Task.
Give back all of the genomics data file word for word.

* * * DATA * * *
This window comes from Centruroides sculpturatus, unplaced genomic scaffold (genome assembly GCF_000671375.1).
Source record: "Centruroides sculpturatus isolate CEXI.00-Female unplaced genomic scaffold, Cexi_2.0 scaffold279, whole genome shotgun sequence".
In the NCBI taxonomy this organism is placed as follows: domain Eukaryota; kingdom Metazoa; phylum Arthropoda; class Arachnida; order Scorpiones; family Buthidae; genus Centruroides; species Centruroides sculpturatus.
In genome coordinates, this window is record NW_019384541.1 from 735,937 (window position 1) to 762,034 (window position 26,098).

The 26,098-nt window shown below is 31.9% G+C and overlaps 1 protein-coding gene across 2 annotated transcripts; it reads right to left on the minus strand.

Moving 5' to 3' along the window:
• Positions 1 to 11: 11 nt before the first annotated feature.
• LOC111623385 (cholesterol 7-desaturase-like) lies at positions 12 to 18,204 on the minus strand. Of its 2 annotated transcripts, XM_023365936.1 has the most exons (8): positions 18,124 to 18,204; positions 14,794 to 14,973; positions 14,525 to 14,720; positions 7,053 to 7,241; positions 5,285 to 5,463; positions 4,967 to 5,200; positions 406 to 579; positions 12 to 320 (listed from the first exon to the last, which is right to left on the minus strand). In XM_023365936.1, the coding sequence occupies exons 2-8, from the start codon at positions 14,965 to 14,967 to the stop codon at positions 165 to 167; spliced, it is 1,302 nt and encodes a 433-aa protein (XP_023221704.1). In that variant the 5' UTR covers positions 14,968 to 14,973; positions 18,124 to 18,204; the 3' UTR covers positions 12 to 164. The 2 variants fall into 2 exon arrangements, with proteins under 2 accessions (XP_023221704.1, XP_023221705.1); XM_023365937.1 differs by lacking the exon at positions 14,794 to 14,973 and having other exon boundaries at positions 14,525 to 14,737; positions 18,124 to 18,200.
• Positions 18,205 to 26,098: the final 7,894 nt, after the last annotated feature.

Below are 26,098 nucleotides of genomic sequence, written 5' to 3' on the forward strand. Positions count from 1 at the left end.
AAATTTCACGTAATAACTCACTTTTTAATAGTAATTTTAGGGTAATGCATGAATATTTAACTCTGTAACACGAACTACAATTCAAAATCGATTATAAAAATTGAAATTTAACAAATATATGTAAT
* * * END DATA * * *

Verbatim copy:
This window comes from Centruroides sculpturatus, unplaced genomic scaffold (genome assembly GCF_000671375.1).
Source record: "Centruroides sculpturatus isolate CEXI.00-Female unplaced genomic scaffold, Cexi_2.0 scaffold279, whole genome shotgun sequence".
In the NCBI taxonomy this organism is placed as follows: domain Eukaryota; kingdom Metazoa; phylum Arthropoda; class Arachnida; order Scorpiones; family Buthidae; genus Centruroides; species Centruroides sculpturatus.
In genome coordinates, this window is record NW_019384541.1 from 735,937 (window position 1) to 762,034 (window position 26,098).

The 26,098-nt window shown below is 31.9% G+C and overlaps 1 protein-coding gene across 2 annotated transcripts; it reads right to left on the minus strand.

Moving 5' to 3' along the window:
• Positions 1 to 11: 11 nt before the first annotated feature.
• LOC111623385 (cholesterol 7-desaturase-like) lies at positions 12 to 18,204 on the minus strand. Of its 2 annotated transcripts, XM_023365936.1 has the most exons (8): positions 18,124 to 18,204; positions 14,794 to 14,973; positions 14,525 to 14,720; positions 7,053 to 7,241; positions 5,285 to 5,463; positions 4,967 to 5,200; positions 406 to 579; positions 12 to 320 (listed from the first exon to the last, which is right to left on the minus strand). In XM_023365936.1, the coding sequence occupies exons 2-8, from the start codon at positions 14,965 to 14,967 to the stop codon at positions 165 to 167; spliced, it is 1,302 nt and encodes a 433-aa protein (XP_023221704.1). In that variant the 5' UTR covers positions 14,968 to 14,973; positions 18,124 to 18,204; the 3' UTR covers positions 12 to 164. The 2 variants fall into 2 exon arrangements, with proteins under 2 accessions (XP_023221704.1, XP_023221705.1); XM_023365937.1 differs by lacking the exon at positions 14,794 to 14,973 and having other exon boundaries at positions 14,525 to 14,737; positions 18,124 to 18,200.
• Positions 18,205 to 26,098: the final 7,894 nt, after the last annotated feature.

Below are 26,098 nucleotides of genomic sequence, written 5' to 3' on the forward strand. Positions count from 1 at the left end.
AAATTTCACGTAATAACTCACTTTTTAATAGTAATTTTAGGGTAATGCATGAATATTTAACTCTGTAACACGAACTACAATTCAAAATCGATTATAAAAATTGAAATTTAACAAATATATGTAAT